Sexuality after cancer

Sexuality after cancer

Breast cancer brings many challenges. But one that many overlook—and that many breast cancer survivors don’t talk about with their doctors—is sexual challenges during and after treatment. According to a study in the Journal of Sexual Medicine, seven out of 10 breast cancer survivors struggled with issues related to their sexual health two years after diagnosis due to a variety of factors such as poor body image and estrogen endocrine blocking therapy.

“Breast cancer often causes a life-changing relationship a woman has with her body, and it is important for women to realize what that relationship is and what it could be,” says Andrea Karoff, coordinator of psychosocial oncology and sex therapist at the Creticos Cancer Center at Advocate Illinois Masonic Medical Center in Chicago.

Another study, conducted at the University of Chicago by Hill Ek, talked to breast cancer survivors and found that more than 40 percent of participants were interested in sexual health care, but never sought out programs or other support.

What many cancer survivors don’t realize is that there are experts and resources that can help them, Karoff says.

Karoff hopes to change the stigma around sexual health and cancer and help people understand their mind and body after such a life-changing diagnosis.

“Your biggest sex organs are your brain and your skin,” she says. “Without the mind in the right place to want to be intimate, it’s hard to get your body there.”

Karoff focuses on the relationship you have to your body, which is often shaken after a life-altering event like breast cancer.

She offers three pieces of advice to survivors in order to start having a better understanding of sex and intimacy after breast cancer. They include:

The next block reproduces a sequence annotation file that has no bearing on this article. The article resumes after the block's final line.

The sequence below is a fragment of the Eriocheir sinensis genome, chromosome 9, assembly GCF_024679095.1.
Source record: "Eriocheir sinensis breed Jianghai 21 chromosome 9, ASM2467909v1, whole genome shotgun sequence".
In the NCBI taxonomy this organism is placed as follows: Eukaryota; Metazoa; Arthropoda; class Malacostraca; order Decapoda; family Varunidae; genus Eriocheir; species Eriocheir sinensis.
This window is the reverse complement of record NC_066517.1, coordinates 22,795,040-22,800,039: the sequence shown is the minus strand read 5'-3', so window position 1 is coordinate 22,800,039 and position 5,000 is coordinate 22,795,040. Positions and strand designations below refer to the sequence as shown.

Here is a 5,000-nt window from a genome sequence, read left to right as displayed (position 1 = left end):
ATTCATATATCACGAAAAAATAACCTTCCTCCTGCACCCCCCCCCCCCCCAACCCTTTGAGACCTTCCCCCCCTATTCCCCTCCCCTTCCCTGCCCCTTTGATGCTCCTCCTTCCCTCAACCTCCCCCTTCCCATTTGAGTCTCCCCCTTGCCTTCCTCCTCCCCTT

• Mind over body. It is essential to understand the role the mind plays in getting the body ready for intimacy and sex, says Karoff. In order for your body to be ready and in the mood for intimacy, it is necessary for your mind to be ready as well. Karoff suggests that if you are having sex but not enjoying it, it’s important to go back to the mind and see what is going on that could be a concern.
  • Don’t be limited by ‘tradition’. There are many ways intimacy can be experienced other than through intercourse. Breast cancer can push us to expand our “comfort zones” with regard to what it means to be intimate and how we express this intimacy. Karoff often recommends sensate focus exercises that help a person become more attuned to their own body and that of their partner, helping build confidence in oneself and one’s partner.
  • Ask and you shall receive. Many patients are uncomfortable asking their doctors these kinds of questions, and some doctors shy away from it as well. However, if you do have questions, Karoff says to ask your doctor or nurse. If they don’t have the answers you’re seeking, it is important that you then ask who they’d recommend you speak with. Your sexual health is an important part of who you are, and addressing your concerns with the right person is as important as all other aspects of your treatment.

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health enews Staff
health enews Staff

health enews staff is a group of experienced writers from our Advocate Aurora Health sites, which also includes freelance or intern writers.